When people say, “There is peace and security,” then sudden destruction will come upon them as travail comes upon a woman with child, and there will be no escape. (1 Thessalonians 5:3)
“Paul understood that God’s messiah was not to be the exclusive king of the Israelites, but he was meant to be the world’s king, a light to the Gentiles, and as such his kingdom must include Gentiles from throughout the empire. […] In 1 Thessalonians 5:3 Paul seems to be making a scathing critique of those whose hope is in the peace (pax, eirene) and security (securitas, asphaleia) of Roman rule.” (Aristotle Panaikolaou, Thinking Through Faith, pp 33 & 35)
Interesting that at a time when Christians were an insignificant minority in the Roman Empire that they might have been relying on the stability of the Empire to give them peace and security. It was this very Empire that had crucified the Lord Jesus and would eventually turn its imperial power against the Christians.
But through the centuries Christians have often relied on worldly power to be the sign of God’s Kingdom on earth and to insure that there would be stability on earth. The Byzantine Orthodox certainly did it with their Byzantine Empire. Russian Orthodox in the old Russian Empire had a similar hope. Some think Russian Orthodox today are looking to Putin and the Russian state to again provide stability to the world for Christians. Even a few American Evangelicals have apparently thought modern Russia might be the last defender of Christian family values. Certainly some American Christians have believed the United States, up to this point in history, has been the guarantor of peace, prosperity and stability in the world for Christians. They fear that changes in American culture will mean God will no longer protect America or Christians.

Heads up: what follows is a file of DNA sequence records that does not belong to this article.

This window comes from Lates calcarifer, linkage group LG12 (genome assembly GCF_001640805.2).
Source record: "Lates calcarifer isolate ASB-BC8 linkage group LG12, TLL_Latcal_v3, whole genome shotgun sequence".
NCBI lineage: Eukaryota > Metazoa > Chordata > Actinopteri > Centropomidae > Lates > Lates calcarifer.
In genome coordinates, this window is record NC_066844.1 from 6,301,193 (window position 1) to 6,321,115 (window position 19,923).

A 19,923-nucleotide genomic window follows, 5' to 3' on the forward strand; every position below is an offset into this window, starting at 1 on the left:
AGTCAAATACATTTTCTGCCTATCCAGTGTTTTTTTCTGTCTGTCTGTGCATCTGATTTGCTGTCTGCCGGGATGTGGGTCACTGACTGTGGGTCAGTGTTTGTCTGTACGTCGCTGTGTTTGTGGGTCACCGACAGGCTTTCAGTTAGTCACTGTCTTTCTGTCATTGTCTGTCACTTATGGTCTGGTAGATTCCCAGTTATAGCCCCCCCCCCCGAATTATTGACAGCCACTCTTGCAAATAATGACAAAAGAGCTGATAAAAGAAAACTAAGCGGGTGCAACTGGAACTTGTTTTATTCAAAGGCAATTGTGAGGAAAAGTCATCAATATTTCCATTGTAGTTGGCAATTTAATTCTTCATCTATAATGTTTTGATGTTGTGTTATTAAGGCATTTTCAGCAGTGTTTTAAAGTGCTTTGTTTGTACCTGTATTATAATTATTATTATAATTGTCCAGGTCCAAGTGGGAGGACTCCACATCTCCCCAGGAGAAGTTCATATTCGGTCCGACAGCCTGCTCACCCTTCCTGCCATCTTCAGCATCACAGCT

St. Paul would probably still have the same message for us today as he had for Christians in the first century – beware of putting your trust in worldly rulers, empires and powers for providing you peace and security.
Put not your trust in princes, in sons of men, in whom there is no salvation. When his breath departs he returns to his earth; on that very day his plans perish. (Psalm 146:3-4)
For no worldly power is defending the Kingdom of God and none can prevent the Kingdom from coming.
Jesus answered, “My kingship is not of this world; if my kingship were of this world, my servants would fight, that I might not be handed over to the Jews; but my kingship is not from the world.” (John 18:36)
Jesus apparently wasn’t a proponent of God and country. All worldly empires and nations belong to the world which is passing away and which will be replaced by God’s kingdom.
“When the Son of man comes in his glory, and all the angels with him, then he will sit on his glorious throne. Before him will be gathered all the nations, and he will separate them one from another as a shepherd separates the sheep from the goats, and he will place the sheep at his right hand, but the goats at the left.” (Matthew 25:31-33)
All of this is why we pray at our services for our nation, our president, all civil authority and the armed forces. It is our nation which needs the protection of the Kingom of God not the Kingdom which needs the nation to protect it.